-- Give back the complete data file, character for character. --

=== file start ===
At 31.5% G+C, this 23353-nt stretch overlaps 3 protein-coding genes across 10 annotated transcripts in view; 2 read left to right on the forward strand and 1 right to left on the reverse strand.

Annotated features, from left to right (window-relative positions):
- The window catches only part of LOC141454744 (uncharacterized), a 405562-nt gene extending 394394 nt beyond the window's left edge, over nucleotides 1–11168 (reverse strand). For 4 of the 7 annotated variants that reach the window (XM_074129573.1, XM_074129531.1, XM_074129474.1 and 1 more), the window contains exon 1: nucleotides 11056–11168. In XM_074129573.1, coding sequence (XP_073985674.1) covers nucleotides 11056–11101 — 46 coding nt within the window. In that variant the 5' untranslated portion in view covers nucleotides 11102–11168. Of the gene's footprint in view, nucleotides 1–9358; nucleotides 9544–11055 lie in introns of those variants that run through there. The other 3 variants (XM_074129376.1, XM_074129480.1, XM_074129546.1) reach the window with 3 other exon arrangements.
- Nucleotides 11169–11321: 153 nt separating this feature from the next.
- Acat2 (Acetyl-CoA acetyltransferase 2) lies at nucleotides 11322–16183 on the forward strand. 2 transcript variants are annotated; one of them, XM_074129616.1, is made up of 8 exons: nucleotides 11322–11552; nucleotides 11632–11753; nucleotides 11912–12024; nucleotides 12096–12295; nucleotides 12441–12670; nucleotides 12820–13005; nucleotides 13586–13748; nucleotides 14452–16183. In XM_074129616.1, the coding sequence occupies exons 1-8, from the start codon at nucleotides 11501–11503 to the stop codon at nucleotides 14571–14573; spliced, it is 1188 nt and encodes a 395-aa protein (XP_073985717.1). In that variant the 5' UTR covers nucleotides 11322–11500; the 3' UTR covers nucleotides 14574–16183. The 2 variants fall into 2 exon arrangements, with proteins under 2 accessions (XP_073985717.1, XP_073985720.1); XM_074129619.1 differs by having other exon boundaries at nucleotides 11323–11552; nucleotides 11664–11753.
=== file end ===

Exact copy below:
At 31.5% G+C, this 23353-nt stretch overlaps 3 protein-coding genes across 10 annotated transcripts in view; 2 read left to right on the forward strand and 1 right to left on the reverse strand.

Annotated features, from left to right (window-relative positions):
- The window catches only part of LOC141454744 (uncharacterized), a 405562-nt gene extending 394394 nt beyond the window's left edge, over nucleotides 1–11168 (reverse strand). For 4 of the 7 annotated variants that reach the window (XM_074129573.1, XM_074129531.1, XM_074129474.1 and 1 more), the window contains exon 1: nucleotides 11056–11168. In XM_074129573.1, coding sequence (XP_073985674.1) covers nucleotides 11056–11101 — 46 coding nt within the window. In that variant the 5' untranslated portion in view covers nucleotides 11102–11168. Of the gene's footprint in view, nucleotides 1–9358; nucleotides 9544–11055 lie in introns of those variants that run through there. The other 3 variants (XM_074129376.1, XM_074129480.1, XM_074129546.1) reach the window with 3 other exon arrangements.
- Nucleotides 11169–11321: 153 nt separating this feature from the next.
- Acat2 (Acetyl-CoA acetyltransferase 2) lies at nucleotides 11322–16183 on the forward strand. 2 transcript variants are annotated; one of them, XM_074129616.1, is made up of 8 exons: nucleotides 11322–11552; nucleotides 11632–11753; nucleotides 11912–12024; nucleotides 12096–12295; nucleotides 12441–12670; nucleotides 12820–13005; nucleotides 13586–13748; nucleotides 14452–16183. In XM_074129616.1, the coding sequence occupies exons 1-8, from the start codon at nucleotides 11501–11503 to the stop codon at nucleotides 14571–14573; spliced, it is 1188 nt and encodes a 395-aa protein (XP_073985717.1). In that variant the 5' UTR covers nucleotides 11322–11500; the 3' UTR covers nucleotides 14574–16183. The 2 variants fall into 2 exon arrangements, with proteins under 2 accessions (XP_073985717.1, XP_073985720.1); XM_074129619.1 differs by having other exon boundaries at nucleotides 11323–11552; nucleotides 11664–11753.